They’ve always been wired. They’ve never known a world without the internet or cell phones; younger Z’s have never known a world without smartphones. They expect information and entertainment on-demand, instantly, and in phone-sized bites. They prefer their information and entertainment short and more visual than text.
Sexuality. About 54% of high-school students in 1991 reported having had sex, while only 41% did in the early 2010s. Dating sites are the number one place to meet and hang out. Biggest fear cited in USA studies is accusation of sexual assault , sexual misconduct or rape.
A smaller study of college students by professors at Drexel University found more than half (54 percent) reported sending a sext before they turned 18, often as a form of flirting.
They’re more accepting of sexual fluidity. Gen Z supports gay marriage and transgender rights. For them, such things are part of everyday life. It would be rare for a Z to not have a friend from the LGBT community.
Additionally, a 2016 survey of gender and sexuality by J. Walter Thompson Company, a New York-based marketing firm, found only 48 percent of those 13 to 20 years old described themselves as “completely heterosexual,” compared to 65 percent of those 21 to 34.
Fifty-six percent of respondents between the ages of 13 and 20 said they knew someone who went be gender-neutral pronouns, such as “they” and “them.”
They’re racially diverse . . . and multiracial
When Z’s get married, they’re more likely than their forebears to wed someone of another ethnic group. In the USA about 1 in 6 marriages today are of an interracial couple.
They’re pretty independent. Gen Xers, repeatedly warned about “helicopter parenting,” have reacted by giving their kids—Z’s—plenty of space. This hands-off parenting has yielded both pros and cons.
On the pro side, Z’s are pretty self-directed and confident. On the con side, they’re not necessarily equipped with much real-life wisdom or many boundaries. In an age of cyber-bullying, sexting, internet porn, and hooking up—not to mention hacking, scams, and identity theft—the consequences can be dangerous.
They’re aware of a troubled planet. Most Z’s have grown up since 9/11 and have only known a world where terrorist attacks are the norm. Additionally, they’ve lived through the Great Recession, and they’ve seen their parents, or many of their friends’ parents, struggle through job losses, foreclosures, and more. This leaves them stressed out by a bleak future. Know its tough to afford college, a house, and get a job.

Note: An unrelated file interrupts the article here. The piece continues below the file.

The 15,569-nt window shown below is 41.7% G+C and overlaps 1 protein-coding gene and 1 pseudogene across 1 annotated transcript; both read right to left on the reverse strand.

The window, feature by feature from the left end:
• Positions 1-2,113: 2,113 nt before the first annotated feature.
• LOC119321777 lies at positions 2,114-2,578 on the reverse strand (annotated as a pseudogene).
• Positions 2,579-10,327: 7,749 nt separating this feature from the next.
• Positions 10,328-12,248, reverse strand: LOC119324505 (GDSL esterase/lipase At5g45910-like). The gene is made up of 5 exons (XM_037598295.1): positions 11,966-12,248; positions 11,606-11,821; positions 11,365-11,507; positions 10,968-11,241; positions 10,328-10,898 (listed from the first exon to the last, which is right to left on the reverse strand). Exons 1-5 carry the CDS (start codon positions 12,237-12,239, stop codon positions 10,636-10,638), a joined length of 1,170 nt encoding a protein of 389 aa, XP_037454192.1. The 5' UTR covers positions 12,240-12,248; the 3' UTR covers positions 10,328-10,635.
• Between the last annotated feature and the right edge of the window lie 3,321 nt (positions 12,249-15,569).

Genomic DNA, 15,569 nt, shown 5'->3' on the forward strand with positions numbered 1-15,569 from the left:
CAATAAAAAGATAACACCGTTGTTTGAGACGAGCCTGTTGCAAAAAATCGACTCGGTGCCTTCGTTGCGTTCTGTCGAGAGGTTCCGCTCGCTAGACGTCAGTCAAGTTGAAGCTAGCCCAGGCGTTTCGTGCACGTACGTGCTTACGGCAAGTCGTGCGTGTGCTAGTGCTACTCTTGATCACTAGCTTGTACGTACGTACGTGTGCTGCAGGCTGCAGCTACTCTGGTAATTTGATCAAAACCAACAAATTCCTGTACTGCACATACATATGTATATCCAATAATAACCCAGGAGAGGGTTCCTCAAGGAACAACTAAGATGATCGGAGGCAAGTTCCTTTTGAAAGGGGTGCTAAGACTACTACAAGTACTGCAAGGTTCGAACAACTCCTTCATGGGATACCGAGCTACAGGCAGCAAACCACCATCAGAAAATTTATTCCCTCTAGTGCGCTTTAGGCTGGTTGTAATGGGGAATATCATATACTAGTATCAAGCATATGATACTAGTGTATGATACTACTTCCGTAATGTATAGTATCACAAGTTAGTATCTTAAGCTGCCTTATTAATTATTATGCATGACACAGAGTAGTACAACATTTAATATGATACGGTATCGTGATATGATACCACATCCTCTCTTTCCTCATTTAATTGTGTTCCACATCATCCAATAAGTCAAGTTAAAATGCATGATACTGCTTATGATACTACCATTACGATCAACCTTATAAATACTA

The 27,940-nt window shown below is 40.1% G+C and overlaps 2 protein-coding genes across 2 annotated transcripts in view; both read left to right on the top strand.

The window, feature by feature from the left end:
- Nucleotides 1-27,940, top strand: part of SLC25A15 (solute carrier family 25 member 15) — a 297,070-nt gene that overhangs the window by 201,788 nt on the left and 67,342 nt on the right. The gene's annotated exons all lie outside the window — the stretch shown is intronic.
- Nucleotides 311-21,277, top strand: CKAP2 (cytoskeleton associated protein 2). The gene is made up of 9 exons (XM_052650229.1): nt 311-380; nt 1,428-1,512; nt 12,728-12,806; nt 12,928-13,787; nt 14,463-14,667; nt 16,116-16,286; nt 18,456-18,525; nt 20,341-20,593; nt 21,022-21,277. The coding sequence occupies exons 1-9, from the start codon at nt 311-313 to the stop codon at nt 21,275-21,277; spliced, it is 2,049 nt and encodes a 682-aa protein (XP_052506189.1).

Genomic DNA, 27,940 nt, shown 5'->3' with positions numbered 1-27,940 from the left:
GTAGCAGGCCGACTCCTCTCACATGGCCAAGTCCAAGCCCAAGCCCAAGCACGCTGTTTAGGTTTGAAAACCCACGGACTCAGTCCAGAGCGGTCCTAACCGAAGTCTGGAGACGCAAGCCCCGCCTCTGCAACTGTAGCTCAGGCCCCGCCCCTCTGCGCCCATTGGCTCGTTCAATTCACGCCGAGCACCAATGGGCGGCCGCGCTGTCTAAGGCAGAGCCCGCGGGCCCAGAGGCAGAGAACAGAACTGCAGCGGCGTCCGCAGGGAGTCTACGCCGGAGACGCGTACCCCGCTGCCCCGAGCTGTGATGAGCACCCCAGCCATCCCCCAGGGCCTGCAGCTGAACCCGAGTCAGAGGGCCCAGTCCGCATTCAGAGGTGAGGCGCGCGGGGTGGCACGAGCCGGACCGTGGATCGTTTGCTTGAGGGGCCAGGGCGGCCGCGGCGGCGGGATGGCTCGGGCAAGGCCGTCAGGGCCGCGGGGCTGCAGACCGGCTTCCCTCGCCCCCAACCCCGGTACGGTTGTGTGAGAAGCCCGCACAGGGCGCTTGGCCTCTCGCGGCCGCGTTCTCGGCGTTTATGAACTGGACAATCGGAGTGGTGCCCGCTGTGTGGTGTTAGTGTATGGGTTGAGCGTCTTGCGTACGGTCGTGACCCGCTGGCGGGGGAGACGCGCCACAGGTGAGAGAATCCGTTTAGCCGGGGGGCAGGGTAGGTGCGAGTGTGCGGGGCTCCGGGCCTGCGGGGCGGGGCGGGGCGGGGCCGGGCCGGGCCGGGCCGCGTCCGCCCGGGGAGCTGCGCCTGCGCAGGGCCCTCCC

They’re justice-minded. Z’s want to make a difference in the world. Like millennials before them, they’re keenly aware of justice issues concerning poverty, human trafficking, refugees, racism, and more.They want a job that impacts the world.
They’re post-Christian. Almost a quarter (23 percent) of America’s adults—and a third of millennials—are “nones,” claiming no religious identity at all, according to Pew Research. Many Z’s are growing up in homes where there’s no religion whatsoever, and they may have no experience of religion.
This study, published in the journal Child Development, analyzed survey responses from 8.3 million teenagers between 1976 and 2016. Overwhelmingly, today’s teens were found to be less likely to drive, work for pay, go on dates, have sex, or go out with their parents and they try alcohol later. They take longer to settle into careers, marry and have kids.
However, one of the most disturbing characteristics of Generation Z, is a suicide rate that has surpassed the homicide rate in that age group. Twenge thinks smartphone use may play a crucial role in contributing to that. Instead of working or playing outside, teens are more likely to feel isolated and tethered to their devices. This increases the risk of suicide.